Sign up for our COVID-19 newsletter to stay up-to-date on the latest coronavirus news throughout New York A Freeport homeless shelter’s employees weren’t paid for months—and in one case, nearly two years—auditors found, prompting the Nassau County Comptroller to expand the review to all taxpayer-funded shelters.The audit of Eager to Serve, Inc.’s Sunshine Residence found hourly rates paid to employees were less than the rates mandated by the Living Wage Law—$15.50 an hour without health benefits, or $13.58 with health benefits—for 11 employees from 2012 to 2014 for a total of $4,899, according to the comptroller’s office.“The audit findings are not only very disturbing but may also underscore more extensive issues with the quality of housing provided to our neediest residents,” Nassau County Comptroller George Maragos said. “We intend to open a more extensive audit of the Homeless Shelter Industry on the quality of shelter being provided with taxpayer money.”The county paid the Sunshine Residence more than $650,000 between 2012 and 2014, Maragos said. As a result of the audit’s findings, county officials worry that other homeless shelter funding has been misused.“We intend to fully comply with all rules, laws and mandates and have our attorneys and accountants regularly ensuring compliance,” Levada Felder, executive director of the Sunshine Residence, wrote in her response to the audit’s findings.Discrepancies were found between the numbers of hours employees worked based on their pay stubs versus the hours shown on timesheets, auditors found.Since the audit was completed, Felder started a GoFundMe page with the goal of raising $10,000 for the Sunshine Residence.In addition, she has posted a “Wish List” for the shelter, asking for people to serve the roles of volunteer coordinator, babysitter, carpenter, cleaners, decorators, gardeners, and painters and for donated goods which include bricks, car seats, a new computer, cribs, dishes, metro cards, office furniture and a working car.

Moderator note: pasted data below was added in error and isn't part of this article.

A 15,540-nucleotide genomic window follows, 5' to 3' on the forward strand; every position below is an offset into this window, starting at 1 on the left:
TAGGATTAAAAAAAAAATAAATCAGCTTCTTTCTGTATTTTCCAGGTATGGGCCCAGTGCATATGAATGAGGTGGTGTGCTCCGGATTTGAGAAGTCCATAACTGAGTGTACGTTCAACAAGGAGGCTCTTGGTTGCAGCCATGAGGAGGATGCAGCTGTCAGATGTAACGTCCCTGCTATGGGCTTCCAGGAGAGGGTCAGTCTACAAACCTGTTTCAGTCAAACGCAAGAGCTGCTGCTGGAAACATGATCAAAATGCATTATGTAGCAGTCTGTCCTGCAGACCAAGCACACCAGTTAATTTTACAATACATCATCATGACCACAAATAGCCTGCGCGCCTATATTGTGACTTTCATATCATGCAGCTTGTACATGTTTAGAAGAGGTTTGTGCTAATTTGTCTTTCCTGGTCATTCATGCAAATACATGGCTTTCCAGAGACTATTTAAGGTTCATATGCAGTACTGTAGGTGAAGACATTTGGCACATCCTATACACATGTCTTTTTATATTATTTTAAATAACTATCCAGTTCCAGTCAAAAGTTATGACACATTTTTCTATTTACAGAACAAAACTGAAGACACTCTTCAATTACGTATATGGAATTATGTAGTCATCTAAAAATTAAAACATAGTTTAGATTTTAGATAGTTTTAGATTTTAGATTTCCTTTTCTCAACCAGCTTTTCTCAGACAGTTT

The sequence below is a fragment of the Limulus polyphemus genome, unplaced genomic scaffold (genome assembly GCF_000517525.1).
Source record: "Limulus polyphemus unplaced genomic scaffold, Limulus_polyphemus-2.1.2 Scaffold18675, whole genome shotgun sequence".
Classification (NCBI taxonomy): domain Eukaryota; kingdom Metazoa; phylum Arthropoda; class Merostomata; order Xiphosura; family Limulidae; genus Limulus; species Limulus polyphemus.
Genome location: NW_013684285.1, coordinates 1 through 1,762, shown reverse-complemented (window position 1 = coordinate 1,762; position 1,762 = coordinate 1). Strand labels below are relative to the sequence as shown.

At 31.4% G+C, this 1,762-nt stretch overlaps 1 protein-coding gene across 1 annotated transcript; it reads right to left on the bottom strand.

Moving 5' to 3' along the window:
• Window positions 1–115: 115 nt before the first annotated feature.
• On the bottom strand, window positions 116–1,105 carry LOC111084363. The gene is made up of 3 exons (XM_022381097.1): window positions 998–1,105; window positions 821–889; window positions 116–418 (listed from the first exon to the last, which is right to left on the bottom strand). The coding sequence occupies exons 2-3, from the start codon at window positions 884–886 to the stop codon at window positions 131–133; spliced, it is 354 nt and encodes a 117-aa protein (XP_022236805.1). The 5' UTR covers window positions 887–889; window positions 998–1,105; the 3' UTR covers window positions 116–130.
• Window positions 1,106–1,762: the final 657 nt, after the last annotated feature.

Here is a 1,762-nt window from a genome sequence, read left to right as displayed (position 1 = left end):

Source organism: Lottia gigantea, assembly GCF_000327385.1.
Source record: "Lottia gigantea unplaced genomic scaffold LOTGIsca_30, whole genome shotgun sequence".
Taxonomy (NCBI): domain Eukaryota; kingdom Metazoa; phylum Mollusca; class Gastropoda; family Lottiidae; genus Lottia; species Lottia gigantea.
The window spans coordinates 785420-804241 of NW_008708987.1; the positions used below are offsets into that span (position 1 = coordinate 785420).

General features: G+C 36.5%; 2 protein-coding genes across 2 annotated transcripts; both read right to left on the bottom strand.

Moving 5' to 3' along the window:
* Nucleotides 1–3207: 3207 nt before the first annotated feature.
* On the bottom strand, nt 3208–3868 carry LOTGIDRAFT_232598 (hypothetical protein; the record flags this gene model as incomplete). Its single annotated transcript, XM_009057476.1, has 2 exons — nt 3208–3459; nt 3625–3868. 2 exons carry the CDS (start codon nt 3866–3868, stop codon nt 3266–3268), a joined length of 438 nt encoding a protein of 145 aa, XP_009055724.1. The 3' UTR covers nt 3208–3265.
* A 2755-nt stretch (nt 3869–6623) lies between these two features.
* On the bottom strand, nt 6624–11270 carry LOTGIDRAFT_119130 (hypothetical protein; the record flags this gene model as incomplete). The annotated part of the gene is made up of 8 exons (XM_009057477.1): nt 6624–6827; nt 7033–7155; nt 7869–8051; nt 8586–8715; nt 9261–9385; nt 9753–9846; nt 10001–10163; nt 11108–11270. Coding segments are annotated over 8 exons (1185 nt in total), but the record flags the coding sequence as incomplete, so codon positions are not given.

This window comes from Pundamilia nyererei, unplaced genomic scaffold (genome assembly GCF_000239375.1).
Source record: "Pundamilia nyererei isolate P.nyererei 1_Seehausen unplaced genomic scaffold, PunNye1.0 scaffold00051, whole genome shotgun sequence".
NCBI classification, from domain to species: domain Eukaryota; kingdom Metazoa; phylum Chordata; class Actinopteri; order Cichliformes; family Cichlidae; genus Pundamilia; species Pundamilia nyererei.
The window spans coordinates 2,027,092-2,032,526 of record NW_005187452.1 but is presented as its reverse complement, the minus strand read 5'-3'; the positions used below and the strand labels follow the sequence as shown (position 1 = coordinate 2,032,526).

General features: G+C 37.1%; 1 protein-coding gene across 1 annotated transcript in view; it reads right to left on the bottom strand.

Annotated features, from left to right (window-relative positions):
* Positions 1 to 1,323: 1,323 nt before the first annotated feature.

November 06, 2017 SHARE Email Facebook Twitter Healthcare, Human Services, Press Release, PSA, Public Health Encourages all to visit healthcare.gov for more information and to sign up before Dec. 15Harrisburg, PA – Governor Wolf today reminded Pennsylvanians that open enrollment for health insurance plans under the Affordable Care Act (ACA) is taking place now through December 15.“The enrollment period is shorter this year, so whether you’re enrolling in a plan for the first time, looking to change your plan, or want to see what your options are, go to healthcare.gov to find out what plan is right for you and your family,” Governor Wolf said.Open enrollment has some changes this year, including:The open enrollment period is November 1 to December 15 (in the past, open enrollment ended January 31).Funding for open enrollment and consumer help has been reduced.Healthcare.gov will be down from midnight – noon on most Sundays for maintenance during the open enrollment period.There is a concern that the shorter enrollment period and the reduced funding for open enrollment will decrease the number of people signing up for health insurance. This year Pennsylvania recorded a record-low uninsured rate of 5.6 percent.“We want to continue with the success of record-low rates of uninsured,” Governor Wolf said. “To help ease some of the concerns, the Pennsylvania Insurance Department partnered with insurance plans, healthcare providers, consumer advocates and others to develop common messaging and coordinated plans to help people enroll.”To find out more, visit the Pennsylvania Insurance Department’s open enrollment page, with myriad information, including a Consumers’ Checkbook plan comparison tool that takes you through a few simple steps to find the right medical plan, including comparisons of every medical plan available ON and OFF Exchange, compared on total estimated cost (not just premiums or deductibles) and more. Consumers can also use the tool to find out if they can get help paying for coverage.The site also includes a “How to Buy Health Insurance” guide and video, and 10 Things to Know about Open Enrollment, including that the Affordable Care Act is still law, so benefits and consumer protections are still in place and you may still have to pay a penalty if you do not purchase coverage for 2018; four out of five people qualify for financial assistances; and consumers should use caution when shopping as some companies use misleading marketing to state or imply they are ACA-compliant when they are not.“The Insurance Department put together a comprehensive package of information for consumers and I encourage all Pennsylvanians shopping for health insurance to visit the department’s site for information and any help needed as they make this important decision for themselves and their families,” Governor Wolf said. Governor Wolf Reminds Pennsylvanians of Affordable Care Act Open Enrollment